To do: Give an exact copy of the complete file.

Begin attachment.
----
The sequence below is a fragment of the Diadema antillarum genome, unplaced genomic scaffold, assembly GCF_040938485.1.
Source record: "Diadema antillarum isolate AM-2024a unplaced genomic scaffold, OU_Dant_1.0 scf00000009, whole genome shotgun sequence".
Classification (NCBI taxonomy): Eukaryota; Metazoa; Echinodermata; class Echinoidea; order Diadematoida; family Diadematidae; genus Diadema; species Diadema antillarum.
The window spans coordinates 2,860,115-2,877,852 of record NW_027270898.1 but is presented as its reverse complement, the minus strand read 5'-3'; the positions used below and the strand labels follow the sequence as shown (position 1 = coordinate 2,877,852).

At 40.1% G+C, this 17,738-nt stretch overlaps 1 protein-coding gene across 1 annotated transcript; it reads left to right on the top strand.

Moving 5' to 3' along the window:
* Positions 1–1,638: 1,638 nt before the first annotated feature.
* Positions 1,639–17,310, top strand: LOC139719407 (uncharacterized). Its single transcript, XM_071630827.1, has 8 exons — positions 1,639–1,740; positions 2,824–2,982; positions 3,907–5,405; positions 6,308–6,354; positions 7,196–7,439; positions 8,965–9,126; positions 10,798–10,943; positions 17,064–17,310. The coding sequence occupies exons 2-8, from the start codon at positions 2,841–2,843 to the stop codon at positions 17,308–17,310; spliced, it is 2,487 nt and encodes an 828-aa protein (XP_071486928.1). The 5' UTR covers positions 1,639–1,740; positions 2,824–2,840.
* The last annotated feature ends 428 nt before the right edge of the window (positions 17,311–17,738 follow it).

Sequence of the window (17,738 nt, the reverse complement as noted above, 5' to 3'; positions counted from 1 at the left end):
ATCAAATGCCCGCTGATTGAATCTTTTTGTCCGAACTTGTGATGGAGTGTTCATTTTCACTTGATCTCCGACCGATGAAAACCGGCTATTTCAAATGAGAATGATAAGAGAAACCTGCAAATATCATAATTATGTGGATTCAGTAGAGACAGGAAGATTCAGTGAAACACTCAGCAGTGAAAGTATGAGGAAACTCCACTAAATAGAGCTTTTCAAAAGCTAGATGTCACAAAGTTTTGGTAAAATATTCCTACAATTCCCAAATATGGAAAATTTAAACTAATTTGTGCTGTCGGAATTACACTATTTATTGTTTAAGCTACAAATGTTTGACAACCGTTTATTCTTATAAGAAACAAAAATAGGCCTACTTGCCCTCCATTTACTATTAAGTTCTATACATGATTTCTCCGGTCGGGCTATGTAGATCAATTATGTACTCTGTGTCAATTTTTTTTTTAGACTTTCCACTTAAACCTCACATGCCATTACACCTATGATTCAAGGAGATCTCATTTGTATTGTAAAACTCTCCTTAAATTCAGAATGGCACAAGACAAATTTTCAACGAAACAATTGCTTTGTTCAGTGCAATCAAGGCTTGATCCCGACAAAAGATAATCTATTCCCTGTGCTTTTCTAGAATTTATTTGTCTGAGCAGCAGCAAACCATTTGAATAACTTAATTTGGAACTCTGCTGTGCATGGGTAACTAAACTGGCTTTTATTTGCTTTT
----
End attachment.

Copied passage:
The sequence below is a fragment of the Diadema antillarum genome, unplaced genomic scaffold, assembly GCF_040938485.1.
Source record: "Diadema antillarum isolate AM-2024a unplaced genomic scaffold, OU_Dant_1.0 scf00000009, whole genome shotgun sequence".
Classification (NCBI taxonomy): Eukaryota; Metazoa; Echinodermata; class Echinoidea; order Diadematoida; family Diadematidae; genus Diadema; species Diadema antillarum.
The window spans coordinates 2,860,115-2,877,852 of record NW_027270898.1 but is presented as its reverse complement, the minus strand read 5'-3'; the positions used below and the strand labels follow the sequence as shown (position 1 = coordinate 2,877,852).

At 40.1% G+C, this 17,738-nt stretch overlaps 1 protein-coding gene across 1 annotated transcript; it reads left to right on the top strand.

Moving 5' to 3' along the window:
* Positions 1–1,638: 1,638 nt before the first annotated feature.
* Positions 1,639–17,310, top strand: LOC139719407 (uncharacterized). Its single transcript, XM_071630827.1, has 8 exons — positions 1,639–1,740; positions 2,824–2,982; positions 3,907–5,405; positions 6,308–6,354; positions 7,196–7,439; positions 8,965–9,126; positions 10,798–10,943; positions 17,064–17,310. The coding sequence occupies exons 2-8, from the start codon at positions 2,841–2,843 to the stop codon at positions 17,308–17,310; spliced, it is 2,487 nt and encodes an 828-aa protein (XP_071486928.1). The 5' UTR covers positions 1,639–1,740; positions 2,824–2,840.
* The last annotated feature ends 428 nt before the right edge of the window (positions 17,311–17,738 follow it).

Sequence of the window (17,738 nt, the reverse complement as noted above, 5' to 3'; positions counted from 1 at the left end):
ATCAAATGCCCGCTGATTGAATCTTTTTGTCCGAACTTGTGATGGAGTGTTCATTTTCACTTGATCTCCGACCGATGAAAACCGGCTATTTCAAATGAGAATGATAAGAGAAACCTGCAAATATCATAATTATGTGGATTCAGTAGAGACAGGAAGATTCAGTGAAACACTCAGCAGTGAAAGTATGAGGAAACTCCACTAAATAGAGCTTTTCAAAAGCTAGATGTCACAAAGTTTTGGTAAAATATTCCTACAATTCCCAAATATGGAAAATTTAAACTAATTTGTGCTGTCGGAATTACACTATTTATTGTTTAAGCTACAAATGTTTGACAACCGTTTATTCTTATAAGAAACAAAAATAGGCCTACTTGCCCTCCATTTACTATTAAGTTCTATACATGATTTCTCCGGTCGGGCTATGTAGATCAATTATGTACTCTGTGTCAATTTTTTTTTTAGACTTTCCACTTAAACCTCACATGCCATTACACCTATGATTCAAGGAGATCTCATTTGTATTGTAAAACTCTCCTTAAATTCAGAATGGCACAAGACAAATTTTCAACGAAACAATTGCTTTGTTCAGTGCAATCAAGGCTTGATCCCGACAAAAGATAATCTATTCCCTGTGCTTTTCTAGAATTTATTTGTCTGAGCAGCAGCAAACCATTTGAATAACTTAATTTGGAACTCTGCTGTGCATGGGTAACTAAACTGGCTTTTATTTGCTTTT